BILBROUGH: Geographical and Historical information from the year 1890.
Wapentake of the Ainsty of York - Rural Deanery of Bishopthorpe - Archdeaconry of York or the West Riding - Diocese of York.
This parish adjoins Askham on the south, and consists of one township, which is co-terminous with the parish. There are within its limits 1,390 acres of land, nearly the whole of which belongs to the Fairfax family, of Newton Kyme, the present head of the house being Guy Thomas Fairfax, a minor. Mr. Edward Brown, of Bilbrough Lodge, owns 56 acres, and the trustees of Hemsworth school have also some land in the parish. The rateable value is £2,352, and the population, in 1881, numbered 198.
The village is small but pleasantly situated, six miles from York and four from Tadcaster, The Manor House bears the date "1670," with the initials "T. F.," said to be those of "Black Tom Fairfax." Admiral Robert Fairfax, who was M.P. and lord mayor of York in 1715, lived here. Subsequently the house was much injured by a fire; in 1832 it was renovated, and converted into a farmhouse.
The present church is a handsome stone edifice, in the Norman style, consisting of nave, chancel, and north porch, above which rises a tower. It was erected in 1876, at the sole expense of the late Thomas Fairfax, Esq., on the site of a former church which had been built by a former Fairfax. There is no dedication - the edifice having been erected for the use of the tenants. The ceiling is of open timber work, and the benches of pitchpine, A chantry chapel was founded here by John Norton, lord of the manor, in 1492, who ordained that £4 6s. 8d., in land and inclosure, should be paid to Sir William Dryver, priest, and his successors, to pray for the souls of the founder, his wife, and children. In this chapel is the monument of Lord Fairfax, the celebrated Parliamentary general. On the sides of the tomb are shields of arms, &c., and on the black marble slab are the family arms and motto, FARE FAC, beneath which is inscribed:- "Here lye the bodyes of the Right Houble. Thomas, Lord Fairfax of Denton, Baron of Cameron, who dyed November ye xii., 1671, in the 60th yeare of his age. And of Anne, his wife, daughter and co-heir of Horatio, Lord Vere, Baron of Tilbury. They had issue Mary, Duchess of Buckingham, and Elizabeth. 'The memory of the just is blessed.'"
The tithes, which had belonged to the living in Saxon times, were taken possession of by Ralph de Paganell, one of William the Conqueror's barons, who handed them over to the Abbey of Marmontre, in Touraine, and this church was thenceforth served by the canons of the priory of Holy Trinity, York, which was a cell to that abbey. At the Dissolution these tithes were granted to Sir Leonard Beckwith, and were ultimately bought, in 1556, by Sir William Fairfax, Knight, of Steeton. In this family they remained as private property till they came into the hands of the great Lord Fairfax, who gave them to his domestic chaplain, Thomas Strellon - a non-conforming minister - on condition of his finding "a preaching minister to officiate at Bilbrough." Lord Fairfax, by his will, left these tithes in trust for ever with his family for a preaching minister.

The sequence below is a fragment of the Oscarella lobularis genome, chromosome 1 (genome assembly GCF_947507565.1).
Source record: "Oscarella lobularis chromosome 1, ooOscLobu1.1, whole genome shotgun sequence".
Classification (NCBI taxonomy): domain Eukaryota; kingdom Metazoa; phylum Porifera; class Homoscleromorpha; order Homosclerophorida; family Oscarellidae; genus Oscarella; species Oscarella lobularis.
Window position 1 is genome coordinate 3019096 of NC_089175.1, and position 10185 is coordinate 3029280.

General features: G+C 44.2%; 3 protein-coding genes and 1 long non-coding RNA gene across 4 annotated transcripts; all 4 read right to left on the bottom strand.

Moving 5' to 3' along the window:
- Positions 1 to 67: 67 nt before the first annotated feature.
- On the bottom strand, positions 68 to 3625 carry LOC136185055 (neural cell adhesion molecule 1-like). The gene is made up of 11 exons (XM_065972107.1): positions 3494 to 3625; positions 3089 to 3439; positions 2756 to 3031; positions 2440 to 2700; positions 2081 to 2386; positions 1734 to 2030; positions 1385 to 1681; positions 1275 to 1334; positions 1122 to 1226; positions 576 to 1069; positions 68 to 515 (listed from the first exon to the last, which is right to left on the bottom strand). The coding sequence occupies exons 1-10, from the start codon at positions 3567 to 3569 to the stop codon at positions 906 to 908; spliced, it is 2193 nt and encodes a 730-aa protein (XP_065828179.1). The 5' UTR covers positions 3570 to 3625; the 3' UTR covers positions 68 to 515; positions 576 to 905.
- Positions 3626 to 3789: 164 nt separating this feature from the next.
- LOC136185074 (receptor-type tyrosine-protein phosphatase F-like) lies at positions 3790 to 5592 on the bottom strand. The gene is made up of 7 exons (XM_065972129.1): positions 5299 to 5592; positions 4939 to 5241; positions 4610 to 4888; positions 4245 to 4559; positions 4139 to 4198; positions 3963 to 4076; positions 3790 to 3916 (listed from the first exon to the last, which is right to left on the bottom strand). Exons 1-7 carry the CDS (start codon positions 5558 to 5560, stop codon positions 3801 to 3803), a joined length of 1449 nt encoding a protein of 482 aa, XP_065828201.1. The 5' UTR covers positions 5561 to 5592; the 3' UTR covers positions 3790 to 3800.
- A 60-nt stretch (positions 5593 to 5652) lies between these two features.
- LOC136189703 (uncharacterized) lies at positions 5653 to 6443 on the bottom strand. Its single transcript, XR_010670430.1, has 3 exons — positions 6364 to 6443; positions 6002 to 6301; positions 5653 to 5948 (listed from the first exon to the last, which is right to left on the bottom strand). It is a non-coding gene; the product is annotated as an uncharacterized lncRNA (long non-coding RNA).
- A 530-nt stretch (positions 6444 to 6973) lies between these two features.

In 1867 the present preaching minister was, under the District Church Titles Act of 1865, declared to be rector. The chantry endowment of £4 6s. 8d. is still paid, at present by the Ecclesiastical Commissioners, formerly by the Commissioners of Woods and Forests, and before that by the King's Receiver, so that the rector of Bilbrough is both "Mass Priest" and non-conforming minister in one. There have been two tithe suits (1782 and 1829) relating to the produce titheable, and the amount. In 1888 the tithes were commuted for £270. The present rector, the Rev. Joseph Powell Metcalfe, M.A., Sidney College, Cambridge, was instituted in 1854.
The school was built by Thomas Fairfax, son of Thomas Lodington Fairfax, Esq., and is now rented by the School Board at a mere nominal rent. The Wesleyans have a chapel in the village, a plain brick building, erected in 1836.
The great Lord Fairfax was born in Bilbrough, within a stone's throw of the place where he sleeps in the Norton chantry. Though the stones have been removed the ground plan of the old hall may still be traced. The terraces round the mansion were built of red sandstone, from the "Red Hill," the quarry and cave still marking the place of supply.
To the west of the village lies a slight elevation called Ingle Edge Hill (generally pronounced Ingredge), from which, on a clear day, can be seen the fields of Marston Moor and Towton, and the whole of the original extent of the Fairfax property, which once stretched from Faudey, in Wharfedale, into the heart of York.
Close to the spot where the great Lord Fairfax first drew breath, sleeps, in a tumulus of considerable size, an unknown British chieftain, looking towards Loidis, the modern Leeds; and a stone's throw to the south Ainsty Cliff, with its present stately beeches, where the great lord in his latter days spent many a quiet hour pondering on his country's perils and his country's future.
Through the village runs the ancient "drynge" or pack horse road - a narrow causeway, paved with cobble stones. After passing over Bilbrough Moor, which was inclosed within the present century, it appears again in Catterton - the line running straight between Eboracum and Calcaria, in Newton Kyme.
Christopher Wright, of Rawdon, late of Bilbrough, left some land in Westow lordship to the poor of Bilbrough. The Wrights have been resident in the parish for many generations.
[Description(s) from Bulmer's History and Directory of North Yorkshire (1890)]
- Transcript of the entry for the Post Office, professions and trades in Bulmer's Directory of 1890.
Scan, OCR and html by Colin Hinson. Checking and correction by Peter Nelson.